Jackie Goldberg grew up in Inglewood Los Angeles and came to study at UC Berkeley in the early 1960s. She joined the SLATE student group, which protested national and global political issues such as the Cold War and civil rights violations. She became a leader of the Free Speech Movement in 1964. After graduating Berkeley, Goldberg received her master’s degree in education from the University of Chicago. She served on the Los Angeles City Council and was elected to the State Assembly. She was also president of the Los Angeles School Board, and was a founding member of the California Legislative LGBT Caucus.
After helping to lead the Free Speech Movement as a student at Berkeley, Steve Weismann wrote for the New Left monthly Ramparts. He moved to London where lived for many years, working as a magazine writer and television producer. He now lives and works in France, where he continues to research and write about international affairs.
Sherriffs was a professor of psychology and vice-chancellor for student affairs at UC Berkeley during the early 1960s, and was a forceful administrator against student political advocacy. He was appointed by then Gov. Ronald Reagan as chief educational adviser from 1967 to 1973, and then as vice chancellor of the California State University and Colleges system.
Mona Hutchins was a libertarian as a student at Berkeley, and a member of the Young Republican student group. She was politically conservative, but shared the FSM’s rejection of rules against the rights of students to advocate for their political beliefs. She was a member of the FSM steering committee and a delegate alongside Mario Savio at a hearing before the Regents regarding free speech on the Berkeley campus.
Suzanne Goldberg was a graduate student at UC Berkeley at the time of the FSM. She became active in the Free Speech Movement, serving on the steering committee, at one point as secretary, and was appointed by the FSM to the Committee on Campus Political Activity. Goldberg married and later divorced FSM spokesman Mario Savio. They had two children together. Goldberg went on to pursue a career in psychology.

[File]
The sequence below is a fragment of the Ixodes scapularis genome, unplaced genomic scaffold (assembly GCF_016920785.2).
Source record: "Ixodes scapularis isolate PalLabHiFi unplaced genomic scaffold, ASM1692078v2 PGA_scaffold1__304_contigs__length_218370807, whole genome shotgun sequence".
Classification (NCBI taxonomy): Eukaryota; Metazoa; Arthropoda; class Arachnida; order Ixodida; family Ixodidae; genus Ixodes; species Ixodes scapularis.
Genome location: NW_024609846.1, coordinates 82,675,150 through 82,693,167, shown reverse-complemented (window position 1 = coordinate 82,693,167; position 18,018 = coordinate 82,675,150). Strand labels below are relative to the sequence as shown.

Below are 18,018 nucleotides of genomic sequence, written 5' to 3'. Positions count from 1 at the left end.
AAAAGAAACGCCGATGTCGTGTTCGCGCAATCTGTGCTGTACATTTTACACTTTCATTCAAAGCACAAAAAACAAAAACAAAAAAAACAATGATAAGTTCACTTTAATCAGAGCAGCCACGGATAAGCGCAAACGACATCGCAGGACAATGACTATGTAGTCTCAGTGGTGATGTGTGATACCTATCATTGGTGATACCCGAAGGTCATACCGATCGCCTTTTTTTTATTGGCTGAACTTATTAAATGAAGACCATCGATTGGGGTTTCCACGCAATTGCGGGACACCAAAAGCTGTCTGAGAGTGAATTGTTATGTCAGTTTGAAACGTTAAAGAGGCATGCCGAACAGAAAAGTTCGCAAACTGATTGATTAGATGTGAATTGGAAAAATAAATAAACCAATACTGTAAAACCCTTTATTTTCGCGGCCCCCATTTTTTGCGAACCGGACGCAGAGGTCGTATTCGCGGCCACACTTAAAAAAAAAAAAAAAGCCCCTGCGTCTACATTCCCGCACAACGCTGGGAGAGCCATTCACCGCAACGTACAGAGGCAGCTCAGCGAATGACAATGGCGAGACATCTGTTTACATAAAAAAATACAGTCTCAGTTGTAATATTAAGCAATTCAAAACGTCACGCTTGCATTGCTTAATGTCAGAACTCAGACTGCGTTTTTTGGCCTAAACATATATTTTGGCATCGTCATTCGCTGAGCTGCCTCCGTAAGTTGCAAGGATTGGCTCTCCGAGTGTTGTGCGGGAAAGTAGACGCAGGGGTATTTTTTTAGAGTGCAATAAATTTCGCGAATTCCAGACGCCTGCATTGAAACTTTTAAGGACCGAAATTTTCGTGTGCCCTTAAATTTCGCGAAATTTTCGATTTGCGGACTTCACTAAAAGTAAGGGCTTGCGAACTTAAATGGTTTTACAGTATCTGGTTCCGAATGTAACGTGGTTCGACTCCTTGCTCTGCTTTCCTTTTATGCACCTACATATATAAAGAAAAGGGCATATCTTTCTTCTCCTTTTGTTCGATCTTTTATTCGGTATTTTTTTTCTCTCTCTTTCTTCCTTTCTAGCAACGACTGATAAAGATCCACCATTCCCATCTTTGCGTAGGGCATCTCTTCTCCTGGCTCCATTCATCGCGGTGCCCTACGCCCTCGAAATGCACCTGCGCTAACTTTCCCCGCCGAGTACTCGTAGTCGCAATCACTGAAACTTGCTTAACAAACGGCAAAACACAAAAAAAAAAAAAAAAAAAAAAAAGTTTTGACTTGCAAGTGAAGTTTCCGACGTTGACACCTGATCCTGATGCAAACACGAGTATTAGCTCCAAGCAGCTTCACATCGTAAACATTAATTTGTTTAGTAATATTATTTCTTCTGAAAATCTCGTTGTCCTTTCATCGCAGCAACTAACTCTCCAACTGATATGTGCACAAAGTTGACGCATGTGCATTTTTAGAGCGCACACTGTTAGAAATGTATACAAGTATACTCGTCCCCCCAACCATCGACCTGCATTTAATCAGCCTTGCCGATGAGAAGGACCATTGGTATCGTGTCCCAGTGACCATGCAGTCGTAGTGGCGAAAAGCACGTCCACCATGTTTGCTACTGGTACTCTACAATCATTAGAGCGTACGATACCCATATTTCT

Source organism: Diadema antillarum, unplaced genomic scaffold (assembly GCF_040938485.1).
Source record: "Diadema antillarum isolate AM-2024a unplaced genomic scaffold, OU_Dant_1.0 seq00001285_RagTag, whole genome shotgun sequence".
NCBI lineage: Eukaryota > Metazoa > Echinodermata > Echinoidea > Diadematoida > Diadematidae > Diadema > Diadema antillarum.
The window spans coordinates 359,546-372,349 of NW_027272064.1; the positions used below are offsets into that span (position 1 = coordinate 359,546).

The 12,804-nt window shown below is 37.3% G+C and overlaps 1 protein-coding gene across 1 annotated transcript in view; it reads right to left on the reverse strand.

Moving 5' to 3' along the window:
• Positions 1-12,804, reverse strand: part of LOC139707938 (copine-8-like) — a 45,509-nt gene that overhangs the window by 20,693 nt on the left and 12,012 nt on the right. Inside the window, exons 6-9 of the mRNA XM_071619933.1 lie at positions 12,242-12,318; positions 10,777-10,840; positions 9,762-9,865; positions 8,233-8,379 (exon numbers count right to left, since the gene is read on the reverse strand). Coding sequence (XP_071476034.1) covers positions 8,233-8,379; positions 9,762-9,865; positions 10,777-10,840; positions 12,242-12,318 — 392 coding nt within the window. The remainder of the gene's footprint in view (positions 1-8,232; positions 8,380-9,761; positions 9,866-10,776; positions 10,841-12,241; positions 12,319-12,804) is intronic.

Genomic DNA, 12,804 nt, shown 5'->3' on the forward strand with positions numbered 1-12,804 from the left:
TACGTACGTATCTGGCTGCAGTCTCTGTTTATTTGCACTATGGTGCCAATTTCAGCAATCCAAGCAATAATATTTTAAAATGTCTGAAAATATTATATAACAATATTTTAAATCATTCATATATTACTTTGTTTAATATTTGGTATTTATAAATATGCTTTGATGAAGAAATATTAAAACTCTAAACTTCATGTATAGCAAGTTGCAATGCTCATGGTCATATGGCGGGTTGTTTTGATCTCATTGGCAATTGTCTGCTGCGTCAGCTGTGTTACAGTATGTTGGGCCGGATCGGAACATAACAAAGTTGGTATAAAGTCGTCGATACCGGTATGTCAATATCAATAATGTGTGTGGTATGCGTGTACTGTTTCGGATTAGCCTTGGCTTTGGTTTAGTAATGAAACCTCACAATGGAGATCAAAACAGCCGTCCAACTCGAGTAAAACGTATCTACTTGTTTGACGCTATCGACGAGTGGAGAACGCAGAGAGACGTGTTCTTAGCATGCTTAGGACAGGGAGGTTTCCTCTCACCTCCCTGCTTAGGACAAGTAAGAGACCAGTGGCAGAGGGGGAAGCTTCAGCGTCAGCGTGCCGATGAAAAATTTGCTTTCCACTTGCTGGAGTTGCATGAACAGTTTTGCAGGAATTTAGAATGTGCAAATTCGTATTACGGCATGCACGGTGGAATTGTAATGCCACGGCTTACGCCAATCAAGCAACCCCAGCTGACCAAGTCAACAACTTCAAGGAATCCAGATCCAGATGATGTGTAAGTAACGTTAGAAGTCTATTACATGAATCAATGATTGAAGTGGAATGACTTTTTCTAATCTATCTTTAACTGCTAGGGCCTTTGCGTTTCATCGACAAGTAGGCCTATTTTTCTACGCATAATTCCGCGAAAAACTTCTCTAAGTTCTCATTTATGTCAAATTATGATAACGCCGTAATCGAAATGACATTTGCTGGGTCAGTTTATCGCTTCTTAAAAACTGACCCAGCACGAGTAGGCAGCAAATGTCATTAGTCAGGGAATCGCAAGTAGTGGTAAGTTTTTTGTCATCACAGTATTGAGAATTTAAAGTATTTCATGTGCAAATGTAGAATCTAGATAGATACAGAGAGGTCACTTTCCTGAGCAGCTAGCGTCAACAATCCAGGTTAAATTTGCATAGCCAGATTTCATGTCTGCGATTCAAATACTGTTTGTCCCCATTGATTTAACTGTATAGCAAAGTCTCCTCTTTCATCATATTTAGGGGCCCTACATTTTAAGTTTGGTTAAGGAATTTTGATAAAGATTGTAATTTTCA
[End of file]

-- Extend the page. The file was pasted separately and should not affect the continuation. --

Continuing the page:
As an undergraduate at the University of Wisconsin, John Searle was secretary of the “Students Against Joseph McCarthy” group. After graduating, he was a Rhodes Scholar and received his PhD in Philosophy at Oxford University. He joined the faculty of UC Berkeley in 1959, and became the first faculty member to join the Free Speech Movement. He later served as chairman of the Academic Freedom Committee and on the Academic Senate of the University of California. He continues to teach at Berkeley and is widely noted for his work on the philosophy of language.
(1933 – 2006)
Lawrence Levine was born and raised in New York City. He studied history as an undergraduate at the City University of New York, and later earned his master’s and PhD from Columbia. Levine joined the UC Berkeley faculty in 1962 and immersed himself in the political life of the campus. He joined sit-ins with the Congress of Racial Equality and defended students involved in the FSM. In the 1980s, he was a member of the campus Academic Senate’s Special Committee on Education and Ethnicity, which developed UC Berkeley’s American Cultures Breadth Requirement. Levine was a MacArthur Fellow and widely noted for his work on folk thought and culture.
Reginald Zelnik joined the UC Berkeley faculty in 1964, after earning his undergraduate degree at Princeton, a 2-year stint in the Navy, and completing graduate degrees from Stanford. As a junior faculty member he supported student rights and defended the activists involved in the FSM. He was a pioneer in the field of Russian labor history and was known for his willingness to mentor and support students.
Bob Avakian was one of the 800 arrested in the FSM sit-in, which was a turning point in his life; the spirit of critical thinking, standing up against injustice that characterized the FSM led to his involvement in the crucial questions of those times, and up to the present. Avakian was involved in the Vietnam Day Committee and Students for a Democratic Society; having also worked with Ramparts magazine. He worked closely with the Black Panther Party, and organized political defense for activist Huey Newton. Avakian helped found the Revolutionary Union and, later, the Revolutionary Communist Party, which he leads today. As an internationally-known communist leader, he has written extensively on communist philosophy and revolutionary strategy. Avakian has continued to explore and interrogate the first wave of communist theory and practice, and has brought forward a new synthesis of communism.